The Nigerian-British Chamber of Commerce (NBCC) has commended Nigeria’s commitment to the removal of fuel subsidy, tackling forex regime and reforming the power sector.
The British Deputy High Commissioner to Nigeria, Ms Harriet Thompson, made the commendation in a report on Thursday.
The report stemmed from the Bilateral Trade Webinar with the theme: ”Nigerian-British Bilateral Relationship Post COVID-19”.
Thompson said that the focus of the British Government in Nigeria was to support economic development and grow the private sector which, she noted, had become more relevant to ameliorate the impact of COVID-19.
She, however, noted that in spite of the steady rise of Nigeria in the World Bank’s Ease of Doing Business Index, nagging issues still existed.
The envoy listed the issues to include movement of goods to and from ports and within the country, access to foreign exchange, bureaucracy and land registration.
The deputy high commissioner commended the steps the nation had taken to tackle the spread of the coronavirus which, she said, came at a heavy economic cost.
“Allowing movement of goods within the country would help businesses and the most vulnerable to mitigate the impact of the virus.
“In addition, a great opportunity exists to implement reforms such as the Single Window which the Federal Government has committed to.
“UK is also still highly active in supporting these reforms by providing technical assistance to organisations such as the Presidential Enabling Business Environment Council and other programmes that are supporting infrastructure, agriculture, market skills, and the technology sector,” she said.
On the commitments made at the UK-Africa Investment Summit held in January, Thompson said that many of the initiatives had yet to take off because of the pandemic.
“There had, however, been slow but steady progress on the collaborations including the £37 Million Growth Gateway Programme of business support services for trade and investment across Africa.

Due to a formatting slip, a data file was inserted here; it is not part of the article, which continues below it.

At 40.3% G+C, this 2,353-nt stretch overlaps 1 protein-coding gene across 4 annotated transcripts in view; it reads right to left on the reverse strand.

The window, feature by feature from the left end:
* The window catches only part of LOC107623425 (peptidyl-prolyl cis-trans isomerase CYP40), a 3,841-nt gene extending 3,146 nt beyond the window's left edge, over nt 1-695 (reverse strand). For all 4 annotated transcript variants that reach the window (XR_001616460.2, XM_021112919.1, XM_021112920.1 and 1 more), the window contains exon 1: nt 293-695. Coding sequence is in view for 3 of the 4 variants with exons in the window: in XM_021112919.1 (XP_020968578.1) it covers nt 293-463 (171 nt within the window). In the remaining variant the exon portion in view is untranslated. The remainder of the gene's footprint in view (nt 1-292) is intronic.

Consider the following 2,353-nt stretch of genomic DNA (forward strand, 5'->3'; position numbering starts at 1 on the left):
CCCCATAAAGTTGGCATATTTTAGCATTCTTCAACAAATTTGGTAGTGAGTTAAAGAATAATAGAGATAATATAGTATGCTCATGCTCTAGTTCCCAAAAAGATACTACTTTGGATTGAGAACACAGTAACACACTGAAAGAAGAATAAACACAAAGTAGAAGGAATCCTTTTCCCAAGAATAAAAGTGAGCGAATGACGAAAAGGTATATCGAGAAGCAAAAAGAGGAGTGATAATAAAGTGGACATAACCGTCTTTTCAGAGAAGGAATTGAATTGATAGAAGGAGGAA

“The British Government is supporting innovation and local production of Personal Protective Equipment, facilitating understanding of the impact of COVID-19 on the technology sector and seeking ways to support the growth of digital healthcare in Nigeria,” she said.
According to Thompson, the UK Export Finance (UKEF) also provides funding for export or import of UK products.
“However, despite a recently expanded appetite for risk finance in Nigeria, the current portfolio is only about three per cent of total UKEF exposure, and UKEF would like to significantly increase the portfolio.
“This will benefit small and medium enterprises aiming to expand and diversify their operations by exporting,” she said.
Prince Bimbo Olashore, Vice President, NBCC, noted the effect of COVID-19 on the Nigerian capital market.
Olashore said that the outlook was highly positive as the stock market was dominated by companies in infrastructure, telecommunications and banking.
“The doomsday conspiracy seems to be receding, which means we are not expecting much damage.
“Nigeria’s main issue has always been diversification; Nigeria is not an oil and gas economy because this sector barely contributes up to 12 per cent to the gross domestic product.
“What we have to do is to stimulate all the other areas with an increased focus on agriculture, information technology and other emerging sectors,’’ he said.
Source: Voice of Nigeria